Opioid overdose antidote to move to easier access on pharmacy shelves in Manitoba
Currently, naloxone must be handed out by health-care professionals like pharmacists
Changes to the way the opioid overdose antidote naloxone is classified in Manitoba will allow stores to sell it off the shelf without the supervision of a health-care professional, the provincial government announced on Wednesday.
Currently, naloxone is classified as a Schedule II drug in Manitoba, meaning it can only be sold in pharmacies and must be handed out by a health-care professional, such as a pharmacist.
Legislative changes will make naloxone an unscheduled drug, meaning naloxone overdose kits can be sold at any retail outlets, making it easier to access.
Addictions advocates have called on the government to make the life-saving drug easier to access. Emergency calls related to opioids have surged during the COVID-19 pandemic, and paramedics in Winnipeg have increasingly used naloxone to treat suspected opioid cases.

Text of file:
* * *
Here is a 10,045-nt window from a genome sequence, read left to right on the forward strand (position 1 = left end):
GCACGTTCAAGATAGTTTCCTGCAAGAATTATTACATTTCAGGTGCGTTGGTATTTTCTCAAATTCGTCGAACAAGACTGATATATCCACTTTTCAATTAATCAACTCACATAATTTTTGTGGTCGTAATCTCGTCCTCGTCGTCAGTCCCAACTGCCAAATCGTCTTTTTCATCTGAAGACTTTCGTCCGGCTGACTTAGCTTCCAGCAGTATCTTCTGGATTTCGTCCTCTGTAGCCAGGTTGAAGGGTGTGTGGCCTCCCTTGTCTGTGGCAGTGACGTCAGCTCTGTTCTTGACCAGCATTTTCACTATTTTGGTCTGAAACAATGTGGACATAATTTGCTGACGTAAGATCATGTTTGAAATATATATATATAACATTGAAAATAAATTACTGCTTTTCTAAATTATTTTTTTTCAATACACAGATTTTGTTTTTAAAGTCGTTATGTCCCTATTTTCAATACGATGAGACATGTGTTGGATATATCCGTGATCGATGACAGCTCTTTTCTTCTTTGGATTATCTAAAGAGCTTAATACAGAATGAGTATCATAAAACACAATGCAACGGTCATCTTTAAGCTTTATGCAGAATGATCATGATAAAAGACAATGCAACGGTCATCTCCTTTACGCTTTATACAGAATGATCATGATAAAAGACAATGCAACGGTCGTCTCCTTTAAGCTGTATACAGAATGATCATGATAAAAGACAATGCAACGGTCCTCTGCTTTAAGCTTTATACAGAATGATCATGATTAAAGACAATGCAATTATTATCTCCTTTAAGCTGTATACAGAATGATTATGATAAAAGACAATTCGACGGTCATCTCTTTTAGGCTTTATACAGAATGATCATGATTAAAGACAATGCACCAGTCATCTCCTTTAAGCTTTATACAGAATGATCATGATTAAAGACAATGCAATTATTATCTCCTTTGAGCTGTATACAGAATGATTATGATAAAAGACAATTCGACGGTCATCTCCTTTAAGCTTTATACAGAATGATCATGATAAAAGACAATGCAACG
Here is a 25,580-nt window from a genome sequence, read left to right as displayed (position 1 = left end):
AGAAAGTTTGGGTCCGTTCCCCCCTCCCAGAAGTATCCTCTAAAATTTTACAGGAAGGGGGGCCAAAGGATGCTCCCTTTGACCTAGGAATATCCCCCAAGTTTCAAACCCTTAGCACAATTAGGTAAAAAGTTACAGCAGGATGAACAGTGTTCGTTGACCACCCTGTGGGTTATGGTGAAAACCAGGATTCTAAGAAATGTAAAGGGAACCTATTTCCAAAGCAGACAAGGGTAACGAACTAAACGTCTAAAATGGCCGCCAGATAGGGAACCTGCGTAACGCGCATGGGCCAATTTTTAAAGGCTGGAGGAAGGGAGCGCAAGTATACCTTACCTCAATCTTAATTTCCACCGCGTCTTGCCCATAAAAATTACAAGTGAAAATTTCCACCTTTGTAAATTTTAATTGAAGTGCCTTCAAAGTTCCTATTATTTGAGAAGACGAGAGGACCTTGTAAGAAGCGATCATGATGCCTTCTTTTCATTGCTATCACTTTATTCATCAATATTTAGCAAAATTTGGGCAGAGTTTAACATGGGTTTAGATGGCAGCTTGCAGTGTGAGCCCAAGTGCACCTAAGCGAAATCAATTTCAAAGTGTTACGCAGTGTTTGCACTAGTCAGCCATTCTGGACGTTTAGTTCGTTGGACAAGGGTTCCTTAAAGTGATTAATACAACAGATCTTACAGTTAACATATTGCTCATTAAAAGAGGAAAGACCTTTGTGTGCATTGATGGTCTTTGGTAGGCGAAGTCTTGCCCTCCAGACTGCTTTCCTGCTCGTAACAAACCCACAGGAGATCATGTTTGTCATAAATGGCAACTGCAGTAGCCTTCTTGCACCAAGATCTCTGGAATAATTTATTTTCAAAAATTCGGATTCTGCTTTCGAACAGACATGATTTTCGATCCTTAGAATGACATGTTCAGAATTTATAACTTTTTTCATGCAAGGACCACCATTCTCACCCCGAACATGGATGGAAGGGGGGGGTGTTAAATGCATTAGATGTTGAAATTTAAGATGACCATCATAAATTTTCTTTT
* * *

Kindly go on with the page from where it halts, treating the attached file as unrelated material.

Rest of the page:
Naloxone temporarily reverses the slowed breathing caused by opioid overdoses.
Making the drug easier to access will reduce stigma and encourage those who need it to take it, Health Minister Cameron Friesen said in a news release.
"Delisting naloxone brings this critical life-saving medication into the hands of Manitobans, and improving its accessibility is another step in combatting the opioid crisis that is afflicting so many of our loved ones," Dr. Ginette Poulin, medical director with the Addictions Foundation of Manitoba, said in a news release.
The provincial government introduced a program in 2017 that allowed take-home naloxone kits to be sold in Manitoba pharmacies. There were 125 registered sites for selling naloxone in Manitoba as of November.
Earlier this month, the province passed the Opioid Damages and Health Care Costs Recovery Act, enabling it to join a class-action lawsuit brought by British Columbia against 40 drug manufacturers, wholesalers and distributors of opioids in Canada.